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Activity Overview


Text Connections
Text to Text Connection that reminds you of something in another book or story
Text to Self Connection that reminds you of something in your life.
Text to World Connection that reminds you of something happening in the world.

Asking students to make connections to the text is one way to encourage active reading and improve reading comprehension. Text connections can also spark meaningful discussions about a novel and its themes and can act as precursors to some essays. For this activity, have students use three storyboard frames to connect The Adventures of Tom Sawyer to themselves, another text (or film), and the world around them. Ask them to explain the connection in the text box below each frame.


Example The Adventures of Tom Sawyer Text Connections

TEXT TO SELF

I felt like Tom did at Muff Potter’s trial when I told on one of the older kids in my neighborhood. I knew that he had egged the Browns’ mailbox, but I was afraid he would find out if I told them. I did it anyway, and Mr. Brown made him clean it up!


TEXT TO TEXT

The Adventures of Tom Sawyer is similar to the movie Ferris Bueller’s Day Off. Tom and Ferris both skip school in favor of adventure. Their adventurous spirits get them into trouble but also make them likable and, in the end, bring them success and social approval.


TEXT TO WORLD

Tom Sawyer has a lot to do with social expectations. Our world today still has many rules for what makes a person “good” or “bad”. Tom and Huck seem “bad” because they disobey their elders, skip school, and play tricks on people; however, their hearts are in the right place. Many children today are punished or labeled “bad” simply because they have a lot of energy, even though they may be very kind-hearted people.


Lesson Plan Reference

Grade Level 6-12

Difficulty Level 2 (Reinforcing / Developing)

Type of Assignment Individual

Common Core Standards
  • [ELA-Literacy/RL/8/2] Determine a theme or central idea of a text and analyze its development over the course of the text, including its relationship to the characters, setting, and plot; provide an objective summary of the text
  • [ELA-Literacy/RL/8/9] Analyze how a modern work of fiction draws on themes, patterns of events, or character types from myths, traditional stories, or religious works such as the Bible, including describing how the material is rendered new
  • [ELA-Literacy/RL/9-10/2] Determine a theme or central idea of a text and analyze in detail its development over the course of the text, including how it emerges and is shaped and refined by specific details; provide an objective summary of the text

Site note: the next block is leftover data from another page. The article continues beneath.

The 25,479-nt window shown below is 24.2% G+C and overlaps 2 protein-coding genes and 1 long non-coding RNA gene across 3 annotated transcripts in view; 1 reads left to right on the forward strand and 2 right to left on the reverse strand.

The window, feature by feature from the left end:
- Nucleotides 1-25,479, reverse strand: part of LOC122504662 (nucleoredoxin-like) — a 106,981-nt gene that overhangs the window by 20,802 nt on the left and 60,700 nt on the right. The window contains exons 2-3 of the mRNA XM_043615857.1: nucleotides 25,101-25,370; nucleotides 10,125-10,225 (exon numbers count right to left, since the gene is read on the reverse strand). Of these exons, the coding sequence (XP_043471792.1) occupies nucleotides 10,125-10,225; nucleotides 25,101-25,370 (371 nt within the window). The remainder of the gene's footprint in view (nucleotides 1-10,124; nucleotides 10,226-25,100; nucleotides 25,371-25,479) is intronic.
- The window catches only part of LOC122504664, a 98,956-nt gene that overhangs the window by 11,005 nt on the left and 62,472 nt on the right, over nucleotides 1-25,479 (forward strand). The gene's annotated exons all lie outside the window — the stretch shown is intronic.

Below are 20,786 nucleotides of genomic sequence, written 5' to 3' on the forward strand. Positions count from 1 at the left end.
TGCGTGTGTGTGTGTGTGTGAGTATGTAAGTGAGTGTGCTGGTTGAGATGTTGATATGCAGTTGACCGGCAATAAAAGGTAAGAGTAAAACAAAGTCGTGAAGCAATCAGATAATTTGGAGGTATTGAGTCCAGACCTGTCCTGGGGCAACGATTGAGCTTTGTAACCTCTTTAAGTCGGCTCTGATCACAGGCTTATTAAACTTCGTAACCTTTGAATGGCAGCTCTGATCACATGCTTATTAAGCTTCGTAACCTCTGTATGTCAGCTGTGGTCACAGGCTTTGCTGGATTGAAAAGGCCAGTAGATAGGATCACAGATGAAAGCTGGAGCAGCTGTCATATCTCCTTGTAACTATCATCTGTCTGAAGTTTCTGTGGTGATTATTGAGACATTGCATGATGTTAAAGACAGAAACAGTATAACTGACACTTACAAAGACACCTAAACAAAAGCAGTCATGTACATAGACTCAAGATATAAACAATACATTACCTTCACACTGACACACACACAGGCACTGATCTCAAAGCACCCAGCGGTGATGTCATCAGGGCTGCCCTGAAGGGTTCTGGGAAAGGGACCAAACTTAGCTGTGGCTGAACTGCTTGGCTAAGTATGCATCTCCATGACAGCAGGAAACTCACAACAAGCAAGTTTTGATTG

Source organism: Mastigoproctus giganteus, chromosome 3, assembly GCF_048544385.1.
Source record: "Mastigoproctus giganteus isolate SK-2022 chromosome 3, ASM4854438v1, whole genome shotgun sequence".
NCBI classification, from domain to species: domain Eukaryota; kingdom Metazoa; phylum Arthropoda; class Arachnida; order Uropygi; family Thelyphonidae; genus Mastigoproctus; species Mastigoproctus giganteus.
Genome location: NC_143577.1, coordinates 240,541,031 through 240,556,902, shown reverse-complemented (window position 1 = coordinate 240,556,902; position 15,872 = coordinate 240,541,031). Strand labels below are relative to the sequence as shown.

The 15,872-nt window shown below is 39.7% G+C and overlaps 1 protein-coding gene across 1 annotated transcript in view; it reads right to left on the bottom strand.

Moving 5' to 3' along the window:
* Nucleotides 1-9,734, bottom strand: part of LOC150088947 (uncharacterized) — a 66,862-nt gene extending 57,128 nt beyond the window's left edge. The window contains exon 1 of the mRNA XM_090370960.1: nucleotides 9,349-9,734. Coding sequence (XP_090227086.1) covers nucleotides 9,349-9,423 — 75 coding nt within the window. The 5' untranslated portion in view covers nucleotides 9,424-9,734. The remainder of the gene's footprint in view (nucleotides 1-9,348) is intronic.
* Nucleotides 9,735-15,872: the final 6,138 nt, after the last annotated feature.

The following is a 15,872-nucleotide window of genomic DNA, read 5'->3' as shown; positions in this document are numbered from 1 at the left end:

• [ELA-Literacy/RL/9-10/9] Analyze how an author draws on and transforms source material in a specific work (e.g., how Shakespeare treats a theme or topic from Ovid or the Bible or how a later author draws on a play by Shakespeare)


Template and Class Instructions

(These instructions are completely customizable. After clicking "Use This Assignment With My Students", update the instructions on the Edit Tab of the assignment.)



Student Instructions

Create a storyboard that shows connections you have made with The Adventures of Tom Sawyer. Include a connection for text to text, text to world, and text to self.


  1. Click "Start Assignment".
  2. Create an image for each connection using scenes, characters, items, and text boxes.
  3. Write a description of how the text relates to another text, the world, and you.


Rubric

(You can also create your own on Quick Rubric.)



Text Connections
Create a storyboard that shows connections you have made with the text: Text to Text, Text to World, & Text to Self.
Proficient Emerging Beginning
Text Connections
Student made and labeled all three text connections correctly.
Student made and labeled two text connections correctly.
Student made and labeled one text connection correctly.
Examples of Connections
All examples of connections support understanding of text.
Most examples of connections support understanding of text.
Most examples of connections do not support understanding of text or are difficult to understand.
Illustration of Examples
Ideas are well organized. Images clearly show the connections student made with the text.
Ideas are organized. Most images help to show the connections student made with the text.
Ideas are not well organized. Images are difficult to understand.




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